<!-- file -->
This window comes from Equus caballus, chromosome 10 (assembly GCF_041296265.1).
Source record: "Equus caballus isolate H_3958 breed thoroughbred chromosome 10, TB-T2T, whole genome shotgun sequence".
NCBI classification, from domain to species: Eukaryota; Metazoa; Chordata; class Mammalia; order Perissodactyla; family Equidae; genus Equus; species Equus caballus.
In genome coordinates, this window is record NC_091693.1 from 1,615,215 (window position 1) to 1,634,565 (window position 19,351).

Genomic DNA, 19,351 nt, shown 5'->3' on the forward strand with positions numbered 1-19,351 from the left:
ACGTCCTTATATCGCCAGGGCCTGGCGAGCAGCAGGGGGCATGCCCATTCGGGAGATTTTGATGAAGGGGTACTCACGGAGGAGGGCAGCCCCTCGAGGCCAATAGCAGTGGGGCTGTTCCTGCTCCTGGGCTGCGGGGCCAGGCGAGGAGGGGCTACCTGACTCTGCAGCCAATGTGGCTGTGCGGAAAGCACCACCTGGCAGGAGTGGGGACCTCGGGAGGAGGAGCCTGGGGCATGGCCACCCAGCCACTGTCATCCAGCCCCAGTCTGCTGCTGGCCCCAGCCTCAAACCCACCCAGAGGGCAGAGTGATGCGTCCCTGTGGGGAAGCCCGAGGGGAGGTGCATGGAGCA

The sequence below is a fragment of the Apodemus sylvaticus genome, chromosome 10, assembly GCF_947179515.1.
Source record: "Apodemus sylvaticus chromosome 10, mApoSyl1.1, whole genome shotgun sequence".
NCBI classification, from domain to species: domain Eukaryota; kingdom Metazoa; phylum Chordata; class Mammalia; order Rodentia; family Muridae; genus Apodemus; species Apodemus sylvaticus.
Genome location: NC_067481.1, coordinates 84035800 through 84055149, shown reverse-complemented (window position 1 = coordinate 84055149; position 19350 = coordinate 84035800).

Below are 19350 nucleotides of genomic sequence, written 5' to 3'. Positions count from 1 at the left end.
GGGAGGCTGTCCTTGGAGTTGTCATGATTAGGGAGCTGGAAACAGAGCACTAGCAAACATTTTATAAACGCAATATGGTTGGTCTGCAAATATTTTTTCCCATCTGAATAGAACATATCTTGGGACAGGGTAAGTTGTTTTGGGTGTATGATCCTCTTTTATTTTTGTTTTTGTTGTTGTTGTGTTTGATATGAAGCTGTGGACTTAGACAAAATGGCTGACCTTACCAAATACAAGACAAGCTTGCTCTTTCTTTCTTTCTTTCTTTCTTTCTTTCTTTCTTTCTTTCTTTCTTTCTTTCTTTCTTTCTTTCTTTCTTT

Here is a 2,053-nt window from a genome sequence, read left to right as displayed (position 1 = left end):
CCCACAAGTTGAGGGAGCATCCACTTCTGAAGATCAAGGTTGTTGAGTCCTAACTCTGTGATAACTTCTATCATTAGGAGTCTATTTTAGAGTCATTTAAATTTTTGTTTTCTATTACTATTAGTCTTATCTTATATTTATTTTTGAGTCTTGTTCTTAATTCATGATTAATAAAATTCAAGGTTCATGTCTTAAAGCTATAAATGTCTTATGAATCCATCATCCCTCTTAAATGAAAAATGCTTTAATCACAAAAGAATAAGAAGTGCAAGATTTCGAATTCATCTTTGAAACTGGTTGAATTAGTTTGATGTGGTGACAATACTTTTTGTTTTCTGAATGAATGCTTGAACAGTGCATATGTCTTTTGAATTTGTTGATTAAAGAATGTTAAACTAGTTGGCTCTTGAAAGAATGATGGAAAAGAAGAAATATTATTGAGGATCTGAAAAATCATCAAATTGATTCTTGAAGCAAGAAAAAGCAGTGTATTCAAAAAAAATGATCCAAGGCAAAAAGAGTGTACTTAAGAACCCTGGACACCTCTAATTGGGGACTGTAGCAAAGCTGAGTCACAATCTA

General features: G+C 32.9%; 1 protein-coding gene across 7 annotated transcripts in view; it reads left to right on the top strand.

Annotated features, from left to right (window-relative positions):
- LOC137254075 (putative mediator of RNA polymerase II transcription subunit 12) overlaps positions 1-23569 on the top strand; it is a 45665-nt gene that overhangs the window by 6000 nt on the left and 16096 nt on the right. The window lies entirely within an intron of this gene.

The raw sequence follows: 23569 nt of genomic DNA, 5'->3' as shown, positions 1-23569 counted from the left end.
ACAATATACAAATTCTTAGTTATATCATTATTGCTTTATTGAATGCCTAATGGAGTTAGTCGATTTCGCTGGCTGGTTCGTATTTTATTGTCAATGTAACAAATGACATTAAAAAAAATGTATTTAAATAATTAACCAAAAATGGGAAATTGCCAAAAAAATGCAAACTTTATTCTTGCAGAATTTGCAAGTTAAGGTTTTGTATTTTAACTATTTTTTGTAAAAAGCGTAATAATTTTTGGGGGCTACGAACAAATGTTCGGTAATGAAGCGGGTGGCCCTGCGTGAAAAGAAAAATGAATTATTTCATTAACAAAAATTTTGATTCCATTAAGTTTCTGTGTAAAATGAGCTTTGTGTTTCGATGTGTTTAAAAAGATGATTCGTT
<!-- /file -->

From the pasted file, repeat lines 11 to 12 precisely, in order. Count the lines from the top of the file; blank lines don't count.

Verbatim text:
Below are 19350 nucleotides of genomic sequence, written 5' to 3'. Positions count from 1 at the left end.
GGGAGGCTGTCCTTGGAGTTGTCATGATTAGGGAGCTGGAAACAGAGCACTAGCAAACATTTTATAAACGCAATATGGTTGGTCTGCAAATATTTTTTCCCATCTGAATAGAACATATCTTGGGACAGGGTAAGTTGTTTTGGGTGTATGATCCTCTTTTATTTTTGTTTTTGTTGTTGTTGTGTTTGATATGAAGCTGTGGACTTAGACAAAATGGCTGACCTTACCAAATACAAGACAAGCTTGCTCTTTCTTTCTTTCTTTCTTTCTTTCTTTCTTTCTTTCTTTCTTTCTTTCTTTCTTTCTTTCTTTCTTTCTTT